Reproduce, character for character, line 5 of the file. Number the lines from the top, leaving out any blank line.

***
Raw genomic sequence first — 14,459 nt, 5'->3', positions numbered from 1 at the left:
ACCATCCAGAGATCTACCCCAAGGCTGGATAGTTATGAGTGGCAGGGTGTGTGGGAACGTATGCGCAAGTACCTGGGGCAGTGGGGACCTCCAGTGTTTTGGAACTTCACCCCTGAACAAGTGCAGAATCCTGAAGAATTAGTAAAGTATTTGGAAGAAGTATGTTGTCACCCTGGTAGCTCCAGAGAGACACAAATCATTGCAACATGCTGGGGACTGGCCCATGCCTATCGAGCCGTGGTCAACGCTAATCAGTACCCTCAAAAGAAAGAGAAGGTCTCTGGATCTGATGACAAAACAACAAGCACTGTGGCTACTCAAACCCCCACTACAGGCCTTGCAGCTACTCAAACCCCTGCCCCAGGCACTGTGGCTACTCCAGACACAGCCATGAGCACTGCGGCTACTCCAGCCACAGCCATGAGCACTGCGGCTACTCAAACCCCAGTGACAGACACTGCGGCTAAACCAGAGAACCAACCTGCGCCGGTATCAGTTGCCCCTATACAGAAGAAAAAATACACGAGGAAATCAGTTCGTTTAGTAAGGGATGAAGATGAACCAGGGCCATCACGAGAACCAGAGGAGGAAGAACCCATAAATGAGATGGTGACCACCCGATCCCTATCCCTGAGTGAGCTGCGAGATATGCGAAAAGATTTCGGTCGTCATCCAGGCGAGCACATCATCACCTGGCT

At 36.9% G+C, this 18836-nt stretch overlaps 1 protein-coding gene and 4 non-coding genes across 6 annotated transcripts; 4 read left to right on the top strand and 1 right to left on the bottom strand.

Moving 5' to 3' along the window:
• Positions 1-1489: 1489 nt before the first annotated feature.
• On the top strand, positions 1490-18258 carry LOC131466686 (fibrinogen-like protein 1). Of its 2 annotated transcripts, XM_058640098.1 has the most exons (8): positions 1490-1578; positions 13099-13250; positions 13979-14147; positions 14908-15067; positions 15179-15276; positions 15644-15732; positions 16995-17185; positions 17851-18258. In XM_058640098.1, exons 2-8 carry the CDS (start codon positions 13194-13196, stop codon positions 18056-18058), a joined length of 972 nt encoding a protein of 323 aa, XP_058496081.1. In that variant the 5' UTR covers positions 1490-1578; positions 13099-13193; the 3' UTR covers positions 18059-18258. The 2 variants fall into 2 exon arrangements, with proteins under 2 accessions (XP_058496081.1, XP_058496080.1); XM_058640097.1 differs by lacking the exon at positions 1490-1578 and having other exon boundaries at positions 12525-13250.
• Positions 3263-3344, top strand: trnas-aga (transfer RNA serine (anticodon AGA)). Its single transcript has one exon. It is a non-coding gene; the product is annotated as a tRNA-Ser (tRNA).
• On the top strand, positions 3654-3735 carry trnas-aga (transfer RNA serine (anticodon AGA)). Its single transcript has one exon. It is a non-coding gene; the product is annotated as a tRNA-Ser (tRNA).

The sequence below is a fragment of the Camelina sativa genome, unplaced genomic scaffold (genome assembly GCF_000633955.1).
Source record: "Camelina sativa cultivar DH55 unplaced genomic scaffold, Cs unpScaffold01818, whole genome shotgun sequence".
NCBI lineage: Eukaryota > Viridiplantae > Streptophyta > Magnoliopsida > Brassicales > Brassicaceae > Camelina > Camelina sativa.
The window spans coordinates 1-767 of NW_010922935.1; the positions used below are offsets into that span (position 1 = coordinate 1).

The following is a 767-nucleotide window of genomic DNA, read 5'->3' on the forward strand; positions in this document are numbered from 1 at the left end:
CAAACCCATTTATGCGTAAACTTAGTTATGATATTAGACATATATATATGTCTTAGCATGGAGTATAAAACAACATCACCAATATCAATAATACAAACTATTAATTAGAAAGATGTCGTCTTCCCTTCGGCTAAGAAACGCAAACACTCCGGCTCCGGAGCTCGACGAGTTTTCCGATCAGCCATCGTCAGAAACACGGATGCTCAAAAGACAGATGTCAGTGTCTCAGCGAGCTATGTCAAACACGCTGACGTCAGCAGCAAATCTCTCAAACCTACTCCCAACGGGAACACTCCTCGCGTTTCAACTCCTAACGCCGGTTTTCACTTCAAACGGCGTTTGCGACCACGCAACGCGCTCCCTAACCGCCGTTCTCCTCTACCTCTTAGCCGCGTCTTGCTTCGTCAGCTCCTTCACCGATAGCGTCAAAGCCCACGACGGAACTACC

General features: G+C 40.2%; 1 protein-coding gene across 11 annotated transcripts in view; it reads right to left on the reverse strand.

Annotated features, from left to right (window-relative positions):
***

• Positions 1-1489: 1489 nt before the first annotated feature.